Fifteen Pioneering Start-Ups Selected for AI Accelerator
Fifteen start-ups addressing a wide range of pressing global, business and health issues have been selected from applicants across the world to join the Post-Covid AI Accelerator.
Entrepreneurs creating AI-powered robotic gloves, personalised medicine technology and digital tools for the future economy are among groups set to benefit from the post Covid AI Accelerator. The six-month programme aims to help AI start-ups with high growth potential to become world-leading companies, bringing jobs and economic benefits to Edinburgh and the city region.
The accelerator builds on the substantial success of the previous three cohorts, which saw 29 companies raise significant investment and increase their user base. Applicants faced significant competition, with AI start-ups from across the world applying to this prestigious accelerator, with the majority who were successful being established within Scotland.
The AI accelerator is being delivered by the Bayes Centre and Edinburgh Innovations, the University of Edinburgh’s commercialisation service and in partnership with Scale Space.
Each of the groups selected for the programme – which received 86 applications – aims to address a major global challenge, with many focused on urgent health or climate change needs.
Among the successful start-ups are:
- BioLiberty – has designed an AI-powered robotic glove that strengthens the user’s grip. Grip strength declines as we age and BioLiberty’s glove has the potential to restore independence for millions of people in the UK and globally. It is particularly relevant now when people are living longer, are more isolated and can’t easily get support from friends, family and carers.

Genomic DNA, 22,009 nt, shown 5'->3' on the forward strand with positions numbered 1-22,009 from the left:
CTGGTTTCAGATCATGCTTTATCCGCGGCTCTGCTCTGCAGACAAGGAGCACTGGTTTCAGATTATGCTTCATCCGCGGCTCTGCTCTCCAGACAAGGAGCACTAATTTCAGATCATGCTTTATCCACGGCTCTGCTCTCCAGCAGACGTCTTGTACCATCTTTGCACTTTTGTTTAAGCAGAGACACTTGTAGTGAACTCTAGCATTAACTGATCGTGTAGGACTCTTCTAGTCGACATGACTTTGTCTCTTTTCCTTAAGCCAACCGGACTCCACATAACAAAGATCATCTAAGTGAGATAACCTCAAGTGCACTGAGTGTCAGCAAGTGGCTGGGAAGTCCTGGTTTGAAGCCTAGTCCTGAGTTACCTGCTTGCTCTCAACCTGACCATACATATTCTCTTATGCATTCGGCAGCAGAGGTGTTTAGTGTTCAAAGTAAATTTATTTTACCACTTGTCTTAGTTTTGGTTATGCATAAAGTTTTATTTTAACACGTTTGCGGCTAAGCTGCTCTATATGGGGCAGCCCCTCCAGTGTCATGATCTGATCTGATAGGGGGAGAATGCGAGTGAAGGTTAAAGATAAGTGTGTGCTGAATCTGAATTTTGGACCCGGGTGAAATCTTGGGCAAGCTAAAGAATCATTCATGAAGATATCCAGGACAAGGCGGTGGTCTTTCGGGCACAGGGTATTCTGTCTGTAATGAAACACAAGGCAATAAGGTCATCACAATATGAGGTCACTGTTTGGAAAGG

- Neeuro – provides personalised home-based digital therapeutics programmes utilising Brain-Computer Interface (BCI) technology that incorporates machine learning to help ADHD children improve their attention span. The technology has the potential to be applicable to other brain health conditions.
- Reath – uses data analytics to enable businesses to find safe, compliant and scalable solutions for reusing single use items that have been sent to landfill. Reath’s focus is particularly pertinent given issues around single-use PPE and packaging.
- Data Innovation Al ltd – has created WorkSafeAI that assesses bio-safety risks and optimises mitigations to limit pathogens being transmitted in workplaces, thereby helping to protect the health, performance and productivity of workers.
- Lenz Labs – has developed technology to help trains get better traction on the rails to make perennial issues like ‘leaves on the line’ a fable of the past.
- Net AI – founded by Dr Paul Patras, Associate Professor in the School of Informatics at the University of Edinburgh, is revolutionising cloud-based virtual network management via real time AI analytics. Its cloud-native Microscope solution helps telecom companies reduce costs.
The AI Accelerator Programme will be delivered through Scale Space’s new digital community platform, Scale Space Connect.